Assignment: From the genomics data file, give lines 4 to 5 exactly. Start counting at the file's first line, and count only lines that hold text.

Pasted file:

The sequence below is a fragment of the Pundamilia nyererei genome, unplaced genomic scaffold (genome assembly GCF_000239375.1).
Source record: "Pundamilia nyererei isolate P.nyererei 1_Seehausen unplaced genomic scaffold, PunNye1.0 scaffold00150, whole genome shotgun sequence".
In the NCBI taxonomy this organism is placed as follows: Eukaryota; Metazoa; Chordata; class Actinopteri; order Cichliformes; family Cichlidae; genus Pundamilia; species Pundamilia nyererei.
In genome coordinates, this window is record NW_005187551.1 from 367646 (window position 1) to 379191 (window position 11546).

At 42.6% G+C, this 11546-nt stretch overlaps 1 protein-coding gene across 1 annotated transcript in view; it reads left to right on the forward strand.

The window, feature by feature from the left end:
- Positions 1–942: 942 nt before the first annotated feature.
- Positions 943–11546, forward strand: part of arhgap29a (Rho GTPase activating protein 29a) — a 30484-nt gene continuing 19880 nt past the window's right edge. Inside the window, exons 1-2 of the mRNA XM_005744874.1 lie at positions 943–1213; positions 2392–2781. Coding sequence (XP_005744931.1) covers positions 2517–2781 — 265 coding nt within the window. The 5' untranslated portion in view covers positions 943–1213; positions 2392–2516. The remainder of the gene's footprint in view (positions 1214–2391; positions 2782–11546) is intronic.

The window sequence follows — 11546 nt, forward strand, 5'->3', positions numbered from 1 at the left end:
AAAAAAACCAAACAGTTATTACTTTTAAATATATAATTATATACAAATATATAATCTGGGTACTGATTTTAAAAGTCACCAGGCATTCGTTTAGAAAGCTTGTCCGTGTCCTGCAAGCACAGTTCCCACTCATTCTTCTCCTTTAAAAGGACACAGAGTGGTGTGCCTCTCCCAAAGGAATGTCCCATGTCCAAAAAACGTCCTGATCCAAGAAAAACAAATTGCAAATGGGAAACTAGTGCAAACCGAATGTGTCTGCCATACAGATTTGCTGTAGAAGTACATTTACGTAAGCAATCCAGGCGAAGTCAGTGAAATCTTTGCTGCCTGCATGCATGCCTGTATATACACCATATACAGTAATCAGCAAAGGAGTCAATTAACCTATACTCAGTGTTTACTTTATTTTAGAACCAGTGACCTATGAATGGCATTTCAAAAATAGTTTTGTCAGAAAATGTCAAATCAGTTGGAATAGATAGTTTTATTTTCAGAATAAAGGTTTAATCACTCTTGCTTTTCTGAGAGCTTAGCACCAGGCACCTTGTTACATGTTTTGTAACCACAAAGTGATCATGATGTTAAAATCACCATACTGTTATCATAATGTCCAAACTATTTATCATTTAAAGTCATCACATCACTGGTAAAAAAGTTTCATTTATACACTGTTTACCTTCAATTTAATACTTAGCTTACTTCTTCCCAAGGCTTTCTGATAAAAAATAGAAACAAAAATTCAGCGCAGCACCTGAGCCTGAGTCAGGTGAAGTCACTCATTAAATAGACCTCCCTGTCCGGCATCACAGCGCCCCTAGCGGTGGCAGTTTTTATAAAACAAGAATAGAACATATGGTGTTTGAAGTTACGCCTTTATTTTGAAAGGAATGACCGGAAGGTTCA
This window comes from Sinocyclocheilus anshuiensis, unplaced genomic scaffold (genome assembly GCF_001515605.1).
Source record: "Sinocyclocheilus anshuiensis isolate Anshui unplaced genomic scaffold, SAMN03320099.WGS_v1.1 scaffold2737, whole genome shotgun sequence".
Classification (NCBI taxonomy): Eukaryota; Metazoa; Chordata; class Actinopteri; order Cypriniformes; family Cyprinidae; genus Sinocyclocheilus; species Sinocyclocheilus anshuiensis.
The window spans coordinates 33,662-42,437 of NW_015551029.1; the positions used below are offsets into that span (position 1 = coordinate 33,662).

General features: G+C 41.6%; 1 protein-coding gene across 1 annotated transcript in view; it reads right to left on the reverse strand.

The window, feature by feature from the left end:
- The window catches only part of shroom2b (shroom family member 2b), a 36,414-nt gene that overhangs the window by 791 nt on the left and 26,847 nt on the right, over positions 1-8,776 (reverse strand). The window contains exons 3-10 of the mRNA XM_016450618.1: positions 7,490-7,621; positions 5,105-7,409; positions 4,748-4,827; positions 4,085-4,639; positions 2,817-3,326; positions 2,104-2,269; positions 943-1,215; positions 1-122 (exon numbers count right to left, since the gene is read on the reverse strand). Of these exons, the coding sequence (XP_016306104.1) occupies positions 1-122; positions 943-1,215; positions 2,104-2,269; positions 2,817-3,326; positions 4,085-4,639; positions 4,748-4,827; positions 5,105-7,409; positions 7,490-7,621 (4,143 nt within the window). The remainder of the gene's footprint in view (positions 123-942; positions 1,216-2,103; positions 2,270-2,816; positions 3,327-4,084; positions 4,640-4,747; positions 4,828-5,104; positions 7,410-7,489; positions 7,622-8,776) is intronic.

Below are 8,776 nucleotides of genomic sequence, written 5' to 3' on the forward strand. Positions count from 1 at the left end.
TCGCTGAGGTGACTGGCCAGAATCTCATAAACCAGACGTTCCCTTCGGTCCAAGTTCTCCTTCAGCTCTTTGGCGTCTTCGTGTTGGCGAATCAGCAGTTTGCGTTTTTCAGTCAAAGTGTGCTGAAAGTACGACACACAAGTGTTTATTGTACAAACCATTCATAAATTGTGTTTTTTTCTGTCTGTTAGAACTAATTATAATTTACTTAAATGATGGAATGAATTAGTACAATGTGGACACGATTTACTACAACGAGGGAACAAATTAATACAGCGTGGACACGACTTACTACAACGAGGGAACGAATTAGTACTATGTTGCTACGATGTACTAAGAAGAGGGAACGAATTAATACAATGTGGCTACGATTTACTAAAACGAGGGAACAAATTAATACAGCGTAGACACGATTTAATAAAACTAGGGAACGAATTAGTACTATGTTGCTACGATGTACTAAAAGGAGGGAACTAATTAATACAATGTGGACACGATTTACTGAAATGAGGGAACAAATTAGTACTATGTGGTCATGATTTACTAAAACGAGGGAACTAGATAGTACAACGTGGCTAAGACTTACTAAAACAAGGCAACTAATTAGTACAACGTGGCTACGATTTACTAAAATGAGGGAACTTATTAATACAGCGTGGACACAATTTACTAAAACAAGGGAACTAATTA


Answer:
In genome coordinates, this window is record NW_005187551.1 from 367646 (window position 1) to 379191 (window position 11546).

At 42.6% G+C, this 11546-nt stretch overlaps 1 protein-coding gene across 1 annotated transcript in view; it reads left to right on the forward strand.